The US Fed faces a difficult Decision on Capital Requirements for Banks By Les Nemethy, CEO, Euro-Phoenix M&A Advisors, former World Banker

New regulations on capital requirements for US banks are likely to be announced before the end of June, 2023. They are highly anticipated, and will impact not only the banking world, but also US and global economic performance.

After the 2008 Great Financial Crisis (GFC), US banking regulations were tightened and capital reserve requirements increased; so the 2023 bankruptcies of Silicon Valley Bank, Signature Bank, First Republic Bank surprised many. What went wrong?

Ironically, it was US Treasuries, supposedly a pillar of stability of the financial system, which proved to be the Achilles heel of the banking system. The US Fed recently hiked the Federal Funds target rate from close to zero to over 5% at breathtaking speed, causing the market value of US Treasuries (and other long-term bonds) to plunge. US Treasuries that were not being held to maturity needed to be marked to market, creating huge losses for many banks, including for those that went bankrupt.

Whenever banks go bankrupt, it is natural for regulators to re-examine and fine-tune regulations. Changes have been in the air for some time. At a recent Senate Banking Committee meeting on June 22, 2023, US Fed Chair Powell announced that some banks may face capital reserve increases up to 20%: “The capital requirements will be very, very skewed to the eight largest banks…There many be some increase for other banks. None of this should affect banks under $100 billion in assets”.

The situation reveals certain internal contradictions as to why the US Fed is in such a difficult situation:

1, Poor targeting of regulations

First, the change in capital requirements does not seem to target the banks that need it most. It is the smallest (<100 billion in assets) and medium-sized banks (assets between $100 billion to $250 billion) that seem to need higher capital requirements the most (although a failure of a bank with assets exceeding $250 billion would impact the financial system the most). The recent instability in the US banking system actually saw a migration of deposits from smaller to larger banks, so it is the smaller banks that presumably face the greatest stress. (Granted, given that large banks invest a good portion of these increased deposits into Treasuries, they, too, have some increased risk). Nevertheless, it seems that the Fed is applying stricter regulations to those banks with the ability to bear the cost, rather than those who need it most.

2, Macroeconomic effect of regulations

The increase in capital requirements will add to a number of factors that are already tightening liquidity in the US, at a time when the US economy may already be facing a recession:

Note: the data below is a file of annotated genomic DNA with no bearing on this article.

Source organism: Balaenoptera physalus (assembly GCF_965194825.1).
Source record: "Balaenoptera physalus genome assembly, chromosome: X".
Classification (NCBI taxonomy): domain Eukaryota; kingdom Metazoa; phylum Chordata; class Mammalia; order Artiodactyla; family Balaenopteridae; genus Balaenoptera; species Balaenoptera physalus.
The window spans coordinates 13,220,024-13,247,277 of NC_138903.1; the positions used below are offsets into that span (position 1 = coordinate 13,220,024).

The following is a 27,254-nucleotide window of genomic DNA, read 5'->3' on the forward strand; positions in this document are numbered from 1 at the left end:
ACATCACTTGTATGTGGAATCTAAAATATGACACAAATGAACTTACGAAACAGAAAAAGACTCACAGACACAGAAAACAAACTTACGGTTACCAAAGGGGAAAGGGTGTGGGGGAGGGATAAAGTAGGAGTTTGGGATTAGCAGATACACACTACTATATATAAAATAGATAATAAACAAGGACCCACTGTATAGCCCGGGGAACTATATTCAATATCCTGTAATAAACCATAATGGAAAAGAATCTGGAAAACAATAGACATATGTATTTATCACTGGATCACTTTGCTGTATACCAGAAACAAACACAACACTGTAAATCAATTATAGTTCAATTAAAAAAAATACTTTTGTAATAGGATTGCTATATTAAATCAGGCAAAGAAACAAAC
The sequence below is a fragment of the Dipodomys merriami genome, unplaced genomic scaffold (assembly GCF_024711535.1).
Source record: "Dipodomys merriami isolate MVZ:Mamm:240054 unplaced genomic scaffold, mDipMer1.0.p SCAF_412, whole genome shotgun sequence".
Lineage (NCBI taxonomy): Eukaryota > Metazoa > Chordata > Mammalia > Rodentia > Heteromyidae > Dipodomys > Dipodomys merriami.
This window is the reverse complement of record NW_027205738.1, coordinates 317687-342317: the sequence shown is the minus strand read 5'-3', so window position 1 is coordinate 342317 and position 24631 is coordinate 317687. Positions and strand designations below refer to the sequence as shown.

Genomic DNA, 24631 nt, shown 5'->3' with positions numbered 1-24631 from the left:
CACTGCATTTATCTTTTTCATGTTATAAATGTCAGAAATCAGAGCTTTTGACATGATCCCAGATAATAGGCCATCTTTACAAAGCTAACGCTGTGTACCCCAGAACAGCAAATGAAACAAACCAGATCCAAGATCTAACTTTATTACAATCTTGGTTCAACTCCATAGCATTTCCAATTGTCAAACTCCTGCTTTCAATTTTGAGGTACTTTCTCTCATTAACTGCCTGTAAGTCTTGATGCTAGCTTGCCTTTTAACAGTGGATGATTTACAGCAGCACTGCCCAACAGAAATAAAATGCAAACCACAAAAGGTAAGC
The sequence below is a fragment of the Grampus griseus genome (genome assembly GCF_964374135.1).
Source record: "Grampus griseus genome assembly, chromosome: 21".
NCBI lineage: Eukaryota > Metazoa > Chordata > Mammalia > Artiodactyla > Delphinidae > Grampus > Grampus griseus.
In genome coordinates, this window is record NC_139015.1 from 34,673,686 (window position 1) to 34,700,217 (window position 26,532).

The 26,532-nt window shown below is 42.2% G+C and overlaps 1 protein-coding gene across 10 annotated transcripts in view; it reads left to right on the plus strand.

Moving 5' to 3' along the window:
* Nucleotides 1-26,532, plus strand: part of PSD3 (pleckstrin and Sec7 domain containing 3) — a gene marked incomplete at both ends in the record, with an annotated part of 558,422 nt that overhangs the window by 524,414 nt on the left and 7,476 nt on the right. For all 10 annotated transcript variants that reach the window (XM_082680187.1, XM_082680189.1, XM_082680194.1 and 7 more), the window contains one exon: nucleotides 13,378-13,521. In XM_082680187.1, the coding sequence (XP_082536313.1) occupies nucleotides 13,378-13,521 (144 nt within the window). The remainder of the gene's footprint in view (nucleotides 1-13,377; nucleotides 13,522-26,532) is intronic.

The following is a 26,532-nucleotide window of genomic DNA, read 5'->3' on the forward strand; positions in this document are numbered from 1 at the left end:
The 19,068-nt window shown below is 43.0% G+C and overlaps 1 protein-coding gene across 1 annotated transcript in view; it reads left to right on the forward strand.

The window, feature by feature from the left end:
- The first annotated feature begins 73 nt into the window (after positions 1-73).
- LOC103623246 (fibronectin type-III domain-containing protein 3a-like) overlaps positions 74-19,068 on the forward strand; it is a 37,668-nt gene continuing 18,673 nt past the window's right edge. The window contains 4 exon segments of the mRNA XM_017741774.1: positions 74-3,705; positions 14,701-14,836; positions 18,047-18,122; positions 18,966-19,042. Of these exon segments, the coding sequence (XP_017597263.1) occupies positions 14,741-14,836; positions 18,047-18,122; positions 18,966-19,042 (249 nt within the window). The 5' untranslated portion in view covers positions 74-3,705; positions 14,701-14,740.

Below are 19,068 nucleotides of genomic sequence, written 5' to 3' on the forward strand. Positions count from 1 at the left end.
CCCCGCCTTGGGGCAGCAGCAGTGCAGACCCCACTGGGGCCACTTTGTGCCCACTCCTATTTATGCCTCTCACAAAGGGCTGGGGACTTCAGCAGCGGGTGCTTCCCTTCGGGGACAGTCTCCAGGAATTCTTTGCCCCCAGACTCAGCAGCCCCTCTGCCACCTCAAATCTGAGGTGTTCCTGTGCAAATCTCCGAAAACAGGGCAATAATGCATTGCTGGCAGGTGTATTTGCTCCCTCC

• the US Fed has switched from Quantitative Easing (QE) to Quantitative Tightening (QT), meaning that it is selling off Treasuries, draining the system of liquidity.
  • During the months prior to the debt ceiling being raised, cash reserves of the US Treasury were drained. Now that the debt ceiling has been lifted, the US Treasury is engaged in a massive issuance of Treasuries to replenish its cash reserves, once again draining liquidity from the financial system.
  • On top of the above would come an increase in banking reserves. The more money banks hold in reserves, the less they can lend. Given the nature of fractional reserve system, every additional dollar in reserves diminishes lending by many dollars. Bank of America estimated that a 100 basis point increase in reserve requirements reduces lending by approximately $150 billion. Given that increased reserve requirements will mostly target the largest eight US banks, and these banks do an enormous amount of lending outside the US, ramifications will be global.

You might recall that there are two ways of expanding money supply: first, a central bank may “print” money; or second, bank lending. So increasing capital reserve requirements actually has the potential to further diminish money supply.

The timing of these capital reserve increases is also interesting: first, because the US and global economies are seeing growth forecast revised downwards, with the potential of tipping into recession. And second, because we are in a period leading up to US elections.

As Chair Powell recently stated: “With capital standards, it’s always a trade off. More capital means a more stable, more sound, and more resilient banking system. But it also at the margin can mean a little bit less credit availability, and also the price of credit can be affected, and there’s no perfect way to assess that balance.”

While Chair Powell acknowledges the trade-off, one can only wonder why he downplays the effect on credit availability. Given that monetary tightening is a very recent phenomenon, with little past data or history, it seems that we are in some kind of giant economic and financial experiment, where even the US Fed seems to acknowledge its limitations. The Fed is between the proverbial rock and hard place, groping its way forward.

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